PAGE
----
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A Heartbreaking Work Of Staggering Genius: A Memoir Based on a True Story Kindle Edition
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|Length: 426 pages||Word Wise: Enabled||Enhanced Typesetting: Enabled|
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David Remnick Eggers is an original new voice, the real thing. When you read his extraordinary memoir you don't laugh, then cry, then laugh again; you somehow experience these emotions all at once -- and powerfully.
David Sedaris The force and energy of this book could power a train.
David Foster Wallace The thing took off for me in the basement and didn't stop. I am scared to fly and find it hard to read on planes, but coming back from Washington I was in the part about the cemetery and Bonaduce and the cremains looking like cat litter and it being her birthday, and I didn't even notice we'd landed till everybody started getting up. I shit you not. That is a big deal. A note is hit there, and sustained -- it is terribly, terribly moving, without being in any way gooey or contrived. Fine, fine writing. And while I admired many of the headier, more po-mo comic bits -- the long meditation on the idea of a story about John's suicide, for example, as well as the fake dialogues with Toph where he metacriticizes the book and completely vivisects all your hypocrisies. These bits are strong in kind of the obverse way, i.e., they are smart and self-conscious without being cold. I thought the places where you cut loose and did arias of grief, like at the church, were the book's best art. Also its bravest: I believe I know how horrible is the prospect of bathos or sentimentality to you (it is to me, anyway, as a writer, and I don't have a history that's as off-the-charts sad and rife with bathos-hazard as yours), and I report here that I was almost as moved by your willingness to risk it as I was impressed by the high-wire skill with which you avoided it. It's a merciless book.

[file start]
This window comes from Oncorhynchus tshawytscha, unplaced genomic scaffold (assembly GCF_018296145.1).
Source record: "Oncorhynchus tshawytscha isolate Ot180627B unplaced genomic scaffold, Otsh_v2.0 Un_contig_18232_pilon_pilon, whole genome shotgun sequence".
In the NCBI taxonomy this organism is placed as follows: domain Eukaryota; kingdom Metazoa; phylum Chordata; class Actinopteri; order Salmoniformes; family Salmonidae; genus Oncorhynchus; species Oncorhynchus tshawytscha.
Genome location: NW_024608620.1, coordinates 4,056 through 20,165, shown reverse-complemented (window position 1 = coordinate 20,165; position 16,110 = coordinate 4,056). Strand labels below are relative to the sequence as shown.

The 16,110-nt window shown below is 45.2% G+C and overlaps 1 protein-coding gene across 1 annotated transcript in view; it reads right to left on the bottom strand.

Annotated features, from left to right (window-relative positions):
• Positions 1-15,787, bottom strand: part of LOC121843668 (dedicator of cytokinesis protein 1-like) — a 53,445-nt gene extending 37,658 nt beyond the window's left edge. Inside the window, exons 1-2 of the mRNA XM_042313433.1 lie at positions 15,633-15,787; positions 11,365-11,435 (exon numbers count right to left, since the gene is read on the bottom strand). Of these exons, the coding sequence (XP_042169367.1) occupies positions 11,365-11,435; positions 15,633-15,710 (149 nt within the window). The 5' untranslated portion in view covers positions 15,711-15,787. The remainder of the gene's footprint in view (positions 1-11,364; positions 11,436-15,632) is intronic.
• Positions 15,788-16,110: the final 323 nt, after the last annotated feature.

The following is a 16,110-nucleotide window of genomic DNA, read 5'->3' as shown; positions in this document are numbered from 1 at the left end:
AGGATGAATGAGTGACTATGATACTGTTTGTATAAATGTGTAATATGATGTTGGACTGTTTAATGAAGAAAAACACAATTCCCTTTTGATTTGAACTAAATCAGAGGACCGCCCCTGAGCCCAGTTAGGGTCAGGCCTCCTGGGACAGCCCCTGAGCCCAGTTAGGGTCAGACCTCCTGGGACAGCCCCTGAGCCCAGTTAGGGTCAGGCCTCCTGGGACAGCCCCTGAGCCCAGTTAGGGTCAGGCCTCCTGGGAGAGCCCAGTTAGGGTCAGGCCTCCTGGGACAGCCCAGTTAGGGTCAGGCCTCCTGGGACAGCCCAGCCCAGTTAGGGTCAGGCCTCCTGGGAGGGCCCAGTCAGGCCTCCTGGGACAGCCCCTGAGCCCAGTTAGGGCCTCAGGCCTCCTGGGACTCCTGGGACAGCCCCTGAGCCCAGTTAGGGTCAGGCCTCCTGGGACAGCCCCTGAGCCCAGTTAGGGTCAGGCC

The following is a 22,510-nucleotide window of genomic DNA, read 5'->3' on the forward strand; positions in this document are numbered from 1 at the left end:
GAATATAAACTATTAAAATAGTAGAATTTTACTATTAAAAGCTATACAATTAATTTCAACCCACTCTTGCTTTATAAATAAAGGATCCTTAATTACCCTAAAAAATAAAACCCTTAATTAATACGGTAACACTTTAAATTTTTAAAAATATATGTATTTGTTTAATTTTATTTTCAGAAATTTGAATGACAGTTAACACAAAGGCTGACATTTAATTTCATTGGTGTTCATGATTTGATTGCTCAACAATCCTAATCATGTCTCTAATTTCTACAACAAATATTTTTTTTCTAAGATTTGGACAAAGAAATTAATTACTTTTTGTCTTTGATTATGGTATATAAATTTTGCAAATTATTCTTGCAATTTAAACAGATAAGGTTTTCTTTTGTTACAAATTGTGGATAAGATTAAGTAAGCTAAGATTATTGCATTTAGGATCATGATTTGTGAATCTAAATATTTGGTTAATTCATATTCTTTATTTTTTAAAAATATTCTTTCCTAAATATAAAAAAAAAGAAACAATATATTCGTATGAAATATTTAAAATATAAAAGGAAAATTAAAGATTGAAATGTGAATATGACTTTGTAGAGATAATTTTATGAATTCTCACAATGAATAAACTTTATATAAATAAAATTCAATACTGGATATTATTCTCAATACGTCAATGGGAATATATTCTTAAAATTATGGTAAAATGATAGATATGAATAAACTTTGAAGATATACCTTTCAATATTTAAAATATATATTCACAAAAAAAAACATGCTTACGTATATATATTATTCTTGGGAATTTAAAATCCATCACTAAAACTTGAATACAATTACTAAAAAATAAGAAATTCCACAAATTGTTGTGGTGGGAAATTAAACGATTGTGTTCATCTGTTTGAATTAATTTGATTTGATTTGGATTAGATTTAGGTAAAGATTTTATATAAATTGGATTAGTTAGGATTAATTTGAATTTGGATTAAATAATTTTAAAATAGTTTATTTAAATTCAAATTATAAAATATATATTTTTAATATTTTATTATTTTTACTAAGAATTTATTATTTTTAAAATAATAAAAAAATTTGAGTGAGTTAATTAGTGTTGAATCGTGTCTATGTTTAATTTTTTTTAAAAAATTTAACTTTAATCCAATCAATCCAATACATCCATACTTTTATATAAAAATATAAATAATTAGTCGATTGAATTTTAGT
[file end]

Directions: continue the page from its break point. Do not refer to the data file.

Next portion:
Lawrence Weschler Truly splendid. The key word in the title, of course, is "Staggering" -- and not just because of the subliminal pun off "Eggers." Rather, Eggers is some kind of Staggering Genius the way Pavarotti is a Singing one. When Kierkegaard got in this deep -- this endlessly self-ironizingly, loopily down-spiralingly deep -- he had to rely on God to save him. But Eggers somehow manages to save himself -- all his endlessly knowing self-undercutting somehow managing to cut clean through to something more bottomlessly profound: a simple wonder; a knowing wonder, to be sure, but no less abiding a Wonder for all that.
Rick Moody This book does not need a blurb.
About the Author
- Publication date : February 12, 2013
- File size : 2133 KB
- Word Wise : Enabled
- Print length : 426 pages
- Publisher : Simon & Schuster (February 12, 2013)
- ASIN : B00B91FU6S
- Language: : English
- Text-to-Speech : Enabled
- Enhanced typesetting : Enabled
- X-Ray : Enabled
- Lending : Not Enabled
- Best Sellers Rank: #125,425 in Kindle Store (See Top 100 in Kindle Store)
- Customer Reviews:
Top reviews from the United States
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Before even reaching the first page of the novel there is an acknowledgment page, well pages. The acknowledgment section is multiple pages of small print ravings. Eggers explains that you are more than welcome to skip this section. I recommend that you do not. It is long, but it is also humorous and will set the tone for the novel yet to come.
A Heartbreaking Work of a Staggering Genius is about as pompously and as self-centered as the title suggests. Eggers is a twenty-something year old who not only has to find his own way in life, he is doing so while coming to terms with death and parenting his younger brother. It can be seen as a coming of age novel where the narrator has to figure out how to live with death. Or, maybe it is a novel about death where the living are brought along as side characters. Either way, the book truly is genius.
It is also eccentric. If you are looking for a more traditional narrative structure or a more mature and likable main character, then you will probably passionately hate this novel. If you are looking for something that pushes the envelope, that looks at novel writing as an art form and isn't afraid to show the world in all its gory truth then you will probably love this book as much as I do.